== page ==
The government has begun (to some extent) to integrate various tax, legal, and regulatory authorities (such as GST and Income-tax authorities, Customs authorities with other regulatory agencies involved in international trade, and so on) in order to conduct a 360-degree analysis of taxpayer risk profiles, collaborate with private sector fraud analytics experts, and so on.
Furthermore, the government should consider consolidating the “various GST rates applicable to a single product” into a single rate to prevent tax evasion through invoice splitting.
Legal Consequences of Tax Evasion in India
Tax evasion is a criminal offence under Chapter XXII of the Income-tax Act, 1961, and non-compliance with Income Tax laws can result in a penalty or perhaps a maximum sentence of seven-year prison can be awarded.
Following are various such consequences:
- All companies are required to submit an ITR on October 30th each year. If you do not file an income tax return under Section 139 (1) of the Income Tax Act, tax officials may impose a fine of 5,000 rupees or more.
- According to Section 140A (1), if the taxpayer fails to pay all or part of the self-assessed tax or interest, the taxpayer will be treated as a defaulting party.
- According to Section 221 (1), the defaulter may be fined by the assessor. Officers may exempt you from paying fines if you provide appropriate justification. According to Section 142 (1) or 143 (2), the tax office may issue a notice that requires an income tax return to be filed if the individual does not follow the notice issued by income tax.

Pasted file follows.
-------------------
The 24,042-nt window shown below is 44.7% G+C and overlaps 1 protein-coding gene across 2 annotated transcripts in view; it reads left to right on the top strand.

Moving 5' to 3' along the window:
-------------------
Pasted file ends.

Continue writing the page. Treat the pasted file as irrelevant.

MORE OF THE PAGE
- If you provide false information under Section 271 (C) of the Income Tax Act, tax evasion may be fined 100% to 300%. Section 271 AAB lists various penalties depending on the scenario.
- A taxpayer’s 10% penalty allows not to disclose the amount for the previous year.
- 20% penalty if the amount of the previous year is not disclosed but is disclosed in exchange for the income generated in the previous year.
- If the previous year’s amount is not listed, 30% to 90% of the penalty may be levied.
- If an organization fails to audit or provide the Section 44AB Audit Report, you are obliged to pay a fine of 1.5 Lark, or 0.5% of sales, whichever is greater. In addition, taxpayers must pay a fine of at least Rs 10,000 if they do not submit an accountant’s report under Section 92E.
- The Central Goods and Services Tax (CGST) Act, 2017, Chapter XIX, Section 122, lists 21 penalties-able offences, and Section 122(1) of the same talks about tax evasion or non-payment, which includes the following:
- GST is being collected, but it is not being submitted to the government within three months.
- Obtaining CGST or SGST by deception.
- Suppressing sales in order to avoid paying taxes
- Taking use of a tax benefit without having received a tax receipt